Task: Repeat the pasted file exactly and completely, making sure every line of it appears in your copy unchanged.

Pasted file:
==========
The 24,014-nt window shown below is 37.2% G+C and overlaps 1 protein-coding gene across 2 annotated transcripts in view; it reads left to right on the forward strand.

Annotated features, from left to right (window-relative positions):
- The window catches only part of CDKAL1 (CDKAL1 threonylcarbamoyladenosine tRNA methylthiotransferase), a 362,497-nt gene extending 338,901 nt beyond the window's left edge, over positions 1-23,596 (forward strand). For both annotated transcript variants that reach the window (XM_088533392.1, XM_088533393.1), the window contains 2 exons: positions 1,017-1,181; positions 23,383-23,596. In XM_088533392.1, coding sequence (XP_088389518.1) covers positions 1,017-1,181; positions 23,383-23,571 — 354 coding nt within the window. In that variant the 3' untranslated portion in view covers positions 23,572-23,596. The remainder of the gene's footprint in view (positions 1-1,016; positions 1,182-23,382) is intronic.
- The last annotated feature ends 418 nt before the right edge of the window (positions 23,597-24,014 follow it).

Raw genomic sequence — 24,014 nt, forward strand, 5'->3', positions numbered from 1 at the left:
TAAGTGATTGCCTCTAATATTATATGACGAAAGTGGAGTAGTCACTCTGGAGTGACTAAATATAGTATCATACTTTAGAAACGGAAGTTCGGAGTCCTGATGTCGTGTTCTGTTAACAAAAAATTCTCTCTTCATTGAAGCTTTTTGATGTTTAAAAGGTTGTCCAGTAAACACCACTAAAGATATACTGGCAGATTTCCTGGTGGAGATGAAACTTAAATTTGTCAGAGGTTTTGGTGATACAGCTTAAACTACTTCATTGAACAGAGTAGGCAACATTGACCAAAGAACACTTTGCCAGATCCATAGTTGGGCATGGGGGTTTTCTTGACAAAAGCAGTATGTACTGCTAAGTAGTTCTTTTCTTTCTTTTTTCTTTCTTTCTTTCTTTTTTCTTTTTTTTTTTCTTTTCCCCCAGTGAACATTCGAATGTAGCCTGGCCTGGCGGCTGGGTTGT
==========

The 24,014-nt window shown below is 37.2% G+C and overlaps 1 protein-coding gene across 2 annotated transcripts in view; it reads left to right on the forward strand.

Annotated features, from left to right (window-relative positions):
- The window catches only part of CDKAL1 (CDKAL1 threonylcarbamoyladenosine tRNA methylthiotransferase), a 362,497-nt gene extending 338,901 nt beyond the window's left edge, over positions 1-23,596 (forward strand). For both annotated transcript variants that reach the window (XM_088533392.1, XM_088533393.1), the window contains 2 exons: positions 1,017-1,181; positions 23,383-23,596. In XM_088533392.1, coding sequence (XP_088389518.1) covers positions 1,017-1,181; positions 23,383-23,571 — 354 coding nt within the window. In that variant the 3' untranslated portion in view covers positions 23,572-23,596. The remainder of the gene's footprint in view (positions 1-1,016; positions 1,182-23,382) is intronic.
- The last annotated feature ends 418 nt before the right edge of the window (positions 23,597-24,014 follow it).

Raw genomic sequence — 24,014 nt, forward strand, 5'->3', positions numbered from 1 at the left:
TAAGTGATTGCCTCTAATATTATATGACGAAAGTGGAGTAGTCACTCTGGAGTGACTAAATATAGTATCATACTTTAGAAACGGAAGTTCGGAGTCCTGATGTCGTGTTCTGTTAACAAAAAATTCTCTCTTCATTGAAGCTTTTTGATGTTTAAAAGGTTGTCCAGTAAACACCACTAAAGATATACTGGCAGATTTCCTGGTGGAGATGAAACTTAAATTTGTCAGAGGTTTTGGTGATACAGCTTAAACTACTTCATTGAACAGAGTAGGCAACATTGACCAAAGAACACTTTGCCAGATCCATAGTTGGGCATGGGGGTTTTCTTGACAAAAGCAGTATGTACTGCTAAGTAGTTCTTTTCTTTCTTTTTTCTTTCTTTCTTTCTTTTTTCTTTTTTTTTTTCTTTTCCCCCAGTGAACATTCGAATGTAGCCTGGCCTGGCGGCTGGGTTGT